• Comparative Example 2
  • [0077]
    A film was prepared in the same manner as described in Example 1, except that the stretching temperature was set at 65° C. The film was whitened all over the width at the outlet of the tenter.
  • Comparative Example 3
  • [0078]
    A mixture of 40 wt % polyester A, 50 wt % polyester B, and 10 wt % polyester C was melt at 280° C. and extruded from a T-die, followed by rapid cooling on chill rolls, to give an unstretched film having a Tg of 69° C.
  • [0079]
    The unstretched film was then preheated until the film temperature came to 84° C. with a heat transmission coefficient of 0.0010 cal/cm2·sec·° C. (0.0042 J/cm2·sec·K), stretched in a tenter at 77° C. at a stretch ratio of 4.47 in the transverse direction with a heat transmission coefficient of 0.0014 cal/cm2·sec·° C. (0.0059 J/cm2·sec·K), and further stretched at a stretch ratio of 1.1 in the same direction under heat treatment at 77° C. for 10 seconds with a heat transmission coefficient of 0.0013 cal/cm2·sec·° C. (0.0055 J/cm2·sec·K) to give a heat-shrinkable polyester film of 50 μm in thickness. The main shrinkage direction of the film was corresponding to the transverse direction.
  • Comparative Example 4
  • [0080]
    A mixture of 15 wt % polyester A, 60 wt % polyester B, and 25 wt % polyester C was melt at 280° C. and extruded from a T-die, followed by rapid cooling on chill rolls, to give an unstretched film having a Tg of 62° C.
  • [0081]
    The unstretched film was then preheated until the film temperature came to 83° C. with a heat transmission coefficient of 0.0010 cal/cm2·sec·° C. (0.0042 J/cm2·sec·K), stretched in a tenter at 70° C. at a stretch ratio of 4.47 in the transverse direction with a heat transmission coefficient of 0.0014 cal/cm2·sec·° C. (0.0059 J/cm2·sec·K), and further stretched at a stretch ratio of 1.1 in the same direction under heat treatment at 73° C. for 10 seconds with a heat transmission coefficient of 0.0013 cal/cm2·sec·° C. (0.0055 J/cm2·sec·K) to give a heat-shrinkable polyester film of 50 μm in thickness. The main shrinkage direction of the film was corresponding to the transverse direction.
  • Comparative Example 5
  • [0082]
    A heat-shrinkable polyester film of 50 μm in thickness was prepared in the same manner as described in Example 1, except that stretch ratio was changed to 4.0.
  • [0083]
    The heat-shrinkable polyester films prepared in Examples 1-5 and Comparative Examples 1-5 were evaluated by the testing methods as described above. The results are shown in Table 1.
    TABLE 1
    Heat shrinkability after heat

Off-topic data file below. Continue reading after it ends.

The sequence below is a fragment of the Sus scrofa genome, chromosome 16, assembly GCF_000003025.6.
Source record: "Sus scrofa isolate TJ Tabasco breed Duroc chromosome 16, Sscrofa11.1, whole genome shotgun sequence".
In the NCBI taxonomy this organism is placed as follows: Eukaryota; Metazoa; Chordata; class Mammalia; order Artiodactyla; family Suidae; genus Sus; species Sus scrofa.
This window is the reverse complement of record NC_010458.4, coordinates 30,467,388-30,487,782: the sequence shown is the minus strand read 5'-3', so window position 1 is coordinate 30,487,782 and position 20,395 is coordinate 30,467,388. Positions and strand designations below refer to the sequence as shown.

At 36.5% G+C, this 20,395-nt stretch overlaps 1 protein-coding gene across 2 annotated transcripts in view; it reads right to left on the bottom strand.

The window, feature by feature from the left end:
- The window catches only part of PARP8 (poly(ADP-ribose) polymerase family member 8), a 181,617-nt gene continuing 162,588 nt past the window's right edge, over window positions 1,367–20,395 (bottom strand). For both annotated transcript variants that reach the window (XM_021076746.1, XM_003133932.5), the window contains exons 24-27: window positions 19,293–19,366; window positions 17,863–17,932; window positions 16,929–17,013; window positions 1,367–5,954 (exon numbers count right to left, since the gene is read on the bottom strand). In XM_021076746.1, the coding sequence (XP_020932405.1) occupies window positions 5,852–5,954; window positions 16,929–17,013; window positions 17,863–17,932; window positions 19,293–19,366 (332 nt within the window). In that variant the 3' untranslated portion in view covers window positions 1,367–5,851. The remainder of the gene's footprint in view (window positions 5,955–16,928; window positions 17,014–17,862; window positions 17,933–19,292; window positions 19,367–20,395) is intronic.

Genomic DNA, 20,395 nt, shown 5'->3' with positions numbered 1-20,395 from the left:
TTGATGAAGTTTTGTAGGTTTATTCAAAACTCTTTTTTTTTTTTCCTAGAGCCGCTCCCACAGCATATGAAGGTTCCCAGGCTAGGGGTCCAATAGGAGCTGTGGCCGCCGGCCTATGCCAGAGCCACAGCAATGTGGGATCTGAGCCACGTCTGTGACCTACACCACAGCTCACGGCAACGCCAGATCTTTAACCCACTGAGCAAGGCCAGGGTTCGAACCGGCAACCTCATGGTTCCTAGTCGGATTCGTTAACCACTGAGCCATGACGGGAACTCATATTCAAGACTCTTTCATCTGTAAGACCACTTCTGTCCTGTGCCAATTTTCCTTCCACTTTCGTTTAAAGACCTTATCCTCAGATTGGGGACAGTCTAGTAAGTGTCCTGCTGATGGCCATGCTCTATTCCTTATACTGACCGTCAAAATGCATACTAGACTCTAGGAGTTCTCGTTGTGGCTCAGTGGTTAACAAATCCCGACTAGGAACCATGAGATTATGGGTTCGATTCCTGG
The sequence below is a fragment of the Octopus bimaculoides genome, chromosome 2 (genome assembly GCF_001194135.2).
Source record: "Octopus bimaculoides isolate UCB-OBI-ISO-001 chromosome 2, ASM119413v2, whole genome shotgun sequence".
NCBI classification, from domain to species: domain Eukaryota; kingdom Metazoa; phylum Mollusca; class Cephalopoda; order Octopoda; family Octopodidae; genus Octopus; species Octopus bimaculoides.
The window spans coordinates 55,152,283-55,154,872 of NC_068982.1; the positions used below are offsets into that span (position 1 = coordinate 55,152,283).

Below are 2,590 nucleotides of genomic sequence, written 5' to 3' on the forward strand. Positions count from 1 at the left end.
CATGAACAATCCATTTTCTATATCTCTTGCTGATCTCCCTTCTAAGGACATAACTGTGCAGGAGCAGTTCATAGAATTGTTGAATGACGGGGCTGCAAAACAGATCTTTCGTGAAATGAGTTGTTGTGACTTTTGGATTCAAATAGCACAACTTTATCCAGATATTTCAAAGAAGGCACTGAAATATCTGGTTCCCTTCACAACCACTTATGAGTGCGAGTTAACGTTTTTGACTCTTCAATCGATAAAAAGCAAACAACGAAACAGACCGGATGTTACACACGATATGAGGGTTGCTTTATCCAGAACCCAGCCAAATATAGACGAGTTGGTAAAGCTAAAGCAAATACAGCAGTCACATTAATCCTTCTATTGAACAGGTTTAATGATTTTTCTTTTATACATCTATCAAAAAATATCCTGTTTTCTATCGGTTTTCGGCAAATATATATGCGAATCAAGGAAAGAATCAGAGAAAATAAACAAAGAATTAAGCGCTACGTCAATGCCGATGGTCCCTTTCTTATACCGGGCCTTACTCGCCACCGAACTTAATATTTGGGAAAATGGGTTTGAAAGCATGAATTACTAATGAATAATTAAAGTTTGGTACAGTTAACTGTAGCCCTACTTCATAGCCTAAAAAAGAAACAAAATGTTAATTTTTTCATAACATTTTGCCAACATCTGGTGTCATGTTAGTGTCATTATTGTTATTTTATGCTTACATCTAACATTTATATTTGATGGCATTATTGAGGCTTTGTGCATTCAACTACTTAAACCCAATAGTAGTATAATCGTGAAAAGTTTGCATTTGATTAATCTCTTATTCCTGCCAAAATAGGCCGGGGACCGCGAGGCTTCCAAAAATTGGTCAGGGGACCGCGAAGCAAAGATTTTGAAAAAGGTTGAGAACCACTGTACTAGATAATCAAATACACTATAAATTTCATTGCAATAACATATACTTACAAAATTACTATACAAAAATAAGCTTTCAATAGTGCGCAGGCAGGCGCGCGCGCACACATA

Conditions of treatment in hot water
    film formation (%)
    Base material polyesters used Stretching Machine
    (wt %) Stretch ratio temperature Transverse direction direction Shrinkage Thickness
    A B C D (times) (° C.) 70° C. 85° C. 85° C. finish distribution
    Example 1 15 75 10 5.0 83 17 71 −3 good good
    Example 2 10 80 10 5.0 82 18 72 −5 good good
    Example 3 15 80  5 5.0 83 14 71 −3 good good
    Example 4 15 75 10 5.0 83 22 72 0 good good
    Example 5 15 60 25 5.0 70 40 72 3 good good
    Comp. Ex. 1 15 75 10 5.0 90 10 66 −1 good poor
    Comp. Ex. 2 15 75 10 5.0 65
    Comp. Ex. 3 15 60 25 5.0 78 30 63 4 poor fair
    Comp. Ex. 4 40 50 10 5.0 83 24 63 3 poor good
    Comp. Ex.5 15 75 10 4.0 83 7 63 −3 poor good
  • [0084]
    As can be seen from Table 1, the heat-shrinkable polyester films of Examples 1-5 had good shrinkage finish and good thickness distribution. This indicates that the heat-shrinkable thermoplastic resin films of the present invention have high quality and high practical availability, and they are particularly suitable for heat-shrinkable labels.
  • [0085]
    In contrast, the heat-shrinkable polyester film of Comparative Example 1 had poor thickness distribution, and all the heat-shrinkable polyester films of Comparative Examples 3-5 caused the occurrence of wrinkles and insufficient shrinkage during heat shrinkage, so that they had poor shrinkage finish. Thus, all the heat-shrinkable polyester films prepared in Comparative Examples had low quality and low practical availability.
  • [0086]
    According to the present invention, heat-shrinkable thermoplastic resin films suitable for use as labels on the bottles, particularly as full labels on the PET bottles, can be obtained. When used as full labels on the bottles, these films can have good shrinkage finish because they cause only rare occurrence of wrinkles, shrinkage spots, strains, and insufficient shrinkage during heat shrinkage, and they are therefore extremely useful as full labels.
Referenced by
Citing PatentFiling datePublication dateApplicantTitle
US7665638Oct 28, 2005Feb 23, 2010The Sun Products CorporationPackaged liquid laundry compositions
US20050065633 *Jul 7, 2004Mar 24, 2005Michael WynblattSystems and methods for relative control of load motion actuators
US20070095779 *Oct 28, 2005May 3, 2007Conopco, Inc., D/B/A UnileverPackaged liquid laundry compositions
Classifications
U.S. Classification428/35.1, 428/34.9
International ClassificationB29C61/00, B29C61/06, B29C63/42
Cooperative ClassificationB29C63/42, Y10T428/1328, Y10T428/1331, B29C61/003
European ClassificationB29C61/00B
Legal Events
DateCodeEventDescription
Apr 17, 2001ASAssignment
Owner name: TOYO BOSEKI KABUSHIKI KAISHA, JAPAN
Free format text: ASSIGNMENT OF ASSIGNORS INTEREST;ASSIGNORS:ITO, HIDEKI;TABOTA, NORIMI;NAGANO, HIROSHI;REEL/FRAME:011726/0230
Effective date: 20010328
Sep 22, 2006FPAYFee payment
Year of fee payment: 4
Sep 16, 2010FPAYFee payment
Year of fee payment: 8
Sep 25, 2014FPAYFee payment
Year of fee payment: 12